Monday, July 12, 2010

The Fire Underground

Centralia, a small town about an hour southwest of Wilkes-Barre, PA, was founded in 1866, and was a thriving coal-country community, reaching a population of over 2,500 people by the mid-1960s. Today, fewer than a dozen remain. In 1962, while burning trash in the town landfill, an underground coal seam was ignited. Although the fire was thought to be extinguished, it remained burning underground, spreading through the mines which crisscrossed below the town. Over the years, a number of unsuccessful attempts were made to extinguish the fire. Finally, in the early 1980s, when a number of sink holes and subsidences opened up, the true extent of the situation was discovered. Ultimately, the federal government purchased the land, and paid to relocate the residents. A handful of residents have remained in the town. Most of the buildings have been torn down, leaving an almost empty grid of streets and sidewalks.

I've made two visits to Centralia in the past year and a half. On my first visit, on January 1, 2009, rising smoke could clearly be seen in several areas, and patches of ground clear of snow told of the higher temperatures below.

I made another trip to Centralia this past Sunday to further explore the area. I ran into a film crew from The History Channel shooting footage for an upcoming program.

Route 61 was a four-lane highway heading south out of Centralia. After the roadway repeatedly cracked and buckled from the fire, approximately three quarters of a mile of the highway was closed, and a new two-lane road constructed to the east of the original road. Heading south on the closed section of highway, the road appears to be in serviceable, if unmaintained, condition. Grass and weeds have sprung up along the sides and in the center median, but the pavement is still intact.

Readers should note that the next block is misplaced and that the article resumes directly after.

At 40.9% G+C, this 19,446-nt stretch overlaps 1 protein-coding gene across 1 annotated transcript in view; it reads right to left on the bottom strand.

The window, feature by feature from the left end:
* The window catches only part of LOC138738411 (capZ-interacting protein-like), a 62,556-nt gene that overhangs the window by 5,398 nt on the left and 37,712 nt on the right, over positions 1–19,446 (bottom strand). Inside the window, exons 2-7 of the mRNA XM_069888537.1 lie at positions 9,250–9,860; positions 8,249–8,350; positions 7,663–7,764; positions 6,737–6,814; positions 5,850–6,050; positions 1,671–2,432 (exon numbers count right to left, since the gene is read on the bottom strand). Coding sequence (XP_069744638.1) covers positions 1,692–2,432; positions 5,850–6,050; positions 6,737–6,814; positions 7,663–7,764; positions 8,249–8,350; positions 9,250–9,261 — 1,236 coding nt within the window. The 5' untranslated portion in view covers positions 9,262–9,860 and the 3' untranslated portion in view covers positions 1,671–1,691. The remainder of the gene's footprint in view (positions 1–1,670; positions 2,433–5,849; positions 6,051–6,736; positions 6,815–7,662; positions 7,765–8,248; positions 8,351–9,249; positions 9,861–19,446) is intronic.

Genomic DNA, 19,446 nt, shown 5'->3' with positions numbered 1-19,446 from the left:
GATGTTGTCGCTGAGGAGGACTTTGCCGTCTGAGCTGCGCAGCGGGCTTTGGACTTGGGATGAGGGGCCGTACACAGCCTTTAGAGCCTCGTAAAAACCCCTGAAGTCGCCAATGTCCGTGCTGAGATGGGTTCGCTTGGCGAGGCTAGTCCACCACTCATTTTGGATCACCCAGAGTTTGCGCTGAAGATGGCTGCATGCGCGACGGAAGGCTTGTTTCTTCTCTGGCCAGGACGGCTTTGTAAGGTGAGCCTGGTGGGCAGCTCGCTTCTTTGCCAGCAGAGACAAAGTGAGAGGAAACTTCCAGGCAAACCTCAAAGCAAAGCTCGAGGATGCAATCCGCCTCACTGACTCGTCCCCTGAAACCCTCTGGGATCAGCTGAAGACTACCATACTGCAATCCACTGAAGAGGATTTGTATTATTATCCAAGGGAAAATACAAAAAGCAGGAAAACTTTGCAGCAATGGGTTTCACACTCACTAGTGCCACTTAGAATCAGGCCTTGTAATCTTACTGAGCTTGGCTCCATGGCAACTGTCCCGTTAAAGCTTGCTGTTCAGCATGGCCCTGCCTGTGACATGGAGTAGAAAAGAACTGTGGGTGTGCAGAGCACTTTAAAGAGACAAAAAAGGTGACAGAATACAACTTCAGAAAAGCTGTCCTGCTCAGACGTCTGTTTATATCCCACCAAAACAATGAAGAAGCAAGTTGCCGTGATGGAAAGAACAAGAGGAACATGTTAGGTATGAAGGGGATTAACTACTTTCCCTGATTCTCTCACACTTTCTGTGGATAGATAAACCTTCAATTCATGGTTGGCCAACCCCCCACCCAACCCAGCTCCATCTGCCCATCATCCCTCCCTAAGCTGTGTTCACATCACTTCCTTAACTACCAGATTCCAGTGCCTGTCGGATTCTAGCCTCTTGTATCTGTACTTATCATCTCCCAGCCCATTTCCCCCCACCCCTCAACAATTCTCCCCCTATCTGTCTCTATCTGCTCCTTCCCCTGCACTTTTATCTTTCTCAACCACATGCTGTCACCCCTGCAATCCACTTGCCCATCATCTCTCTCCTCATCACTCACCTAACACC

About one half mile south of the northern end, you come across the first real signs of the damage caused by the fire. This fissure, some thirty feet long, one to two feet deep, and two to three feet wide, is evidence of the fire in the mountain below.

Continue another hundred yards south, and you see more damage - this section of roadway has buckled.

And everywhere on the roadway, you see graffiti - some of it profound, much of it profane.

Local riders use the section as part of their off-road trails around Centralia.

At the south end of the closed section, looking southward toward the open section of Route 61.

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